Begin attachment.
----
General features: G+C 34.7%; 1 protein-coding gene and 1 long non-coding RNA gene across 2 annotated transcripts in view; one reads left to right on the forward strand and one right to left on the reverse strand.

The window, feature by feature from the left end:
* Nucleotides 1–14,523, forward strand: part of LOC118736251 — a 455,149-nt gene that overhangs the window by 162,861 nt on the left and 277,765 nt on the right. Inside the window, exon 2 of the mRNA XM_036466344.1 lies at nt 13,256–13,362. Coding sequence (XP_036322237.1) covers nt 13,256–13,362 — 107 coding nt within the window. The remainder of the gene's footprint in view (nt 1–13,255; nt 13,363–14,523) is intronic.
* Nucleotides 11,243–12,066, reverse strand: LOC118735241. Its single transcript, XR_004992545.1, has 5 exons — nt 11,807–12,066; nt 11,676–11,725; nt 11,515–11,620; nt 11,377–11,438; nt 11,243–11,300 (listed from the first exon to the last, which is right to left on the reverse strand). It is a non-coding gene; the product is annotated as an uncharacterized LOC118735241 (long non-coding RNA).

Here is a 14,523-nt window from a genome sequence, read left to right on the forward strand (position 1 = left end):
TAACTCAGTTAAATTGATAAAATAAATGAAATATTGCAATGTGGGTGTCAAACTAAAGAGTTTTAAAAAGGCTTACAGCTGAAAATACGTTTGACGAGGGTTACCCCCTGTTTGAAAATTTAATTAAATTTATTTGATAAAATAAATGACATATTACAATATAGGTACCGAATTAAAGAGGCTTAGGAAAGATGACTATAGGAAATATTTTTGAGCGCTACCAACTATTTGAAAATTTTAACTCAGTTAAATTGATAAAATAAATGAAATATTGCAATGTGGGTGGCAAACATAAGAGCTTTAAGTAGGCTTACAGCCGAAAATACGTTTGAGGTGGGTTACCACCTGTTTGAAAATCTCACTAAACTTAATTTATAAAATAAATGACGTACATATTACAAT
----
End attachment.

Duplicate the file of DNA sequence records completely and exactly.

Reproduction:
General features: G+C 34.7%; 1 protein-coding gene and 1 long non-coding RNA gene across 2 annotated transcripts in view; one reads left to right on the forward strand and one right to left on the reverse strand.

The window, feature by feature from the left end:
* Nucleotides 1–14,523, forward strand: part of LOC118736251 — a 455,149-nt gene that overhangs the window by 162,861 nt on the left and 277,765 nt on the right. Inside the window, exon 2 of the mRNA XM_036466344.1 lies at nt 13,256–13,362. Coding sequence (XP_036322237.1) covers nt 13,256–13,362 — 107 coding nt within the window. The remainder of the gene's footprint in view (nt 1–13,255; nt 13,363–14,523) is intronic.
* Nucleotides 11,243–12,066, reverse strand: LOC118735241. Its single transcript, XR_004992545.1, has 5 exons — nt 11,807–12,066; nt 11,676–11,725; nt 11,515–11,620; nt 11,377–11,438; nt 11,243–11,300 (listed from the first exon to the last, which is right to left on the reverse strand). It is a non-coding gene; the product is annotated as an uncharacterized LOC118735241 (long non-coding RNA).

Here is a 14,523-nt window from a genome sequence, read left to right on the forward strand (position 1 = left end):
TAACTCAGTTAAATTGATAAAATAAATGAAATATTGCAATGTGGGTGTCAAACTAAAGAGTTTTAAAAAGGCTTACAGCTGAAAATACGTTTGACGAGGGTTACCCCCTGTTTGAAAATTTAATTAAATTTATTTGATAAAATAAATGACATATTACAATATAGGTACCGAATTAAAGAGGCTTAGGAAAGATGACTATAGGAAATATTTTTGAGCGCTACCAACTATTTGAAAATTTTAACTCAGTTAAATTGATAAAATAAATGAAATATTGCAATGTGGGTGGCAAACATAAGAGCTTTAAGTAGGCTTACAGCCGAAAATACGTTTGAGGTGGGTTACCACCTGTTTGAAAATCTCACTAAACTTAATTTATAAAATAAATGACGTACATATTACAAT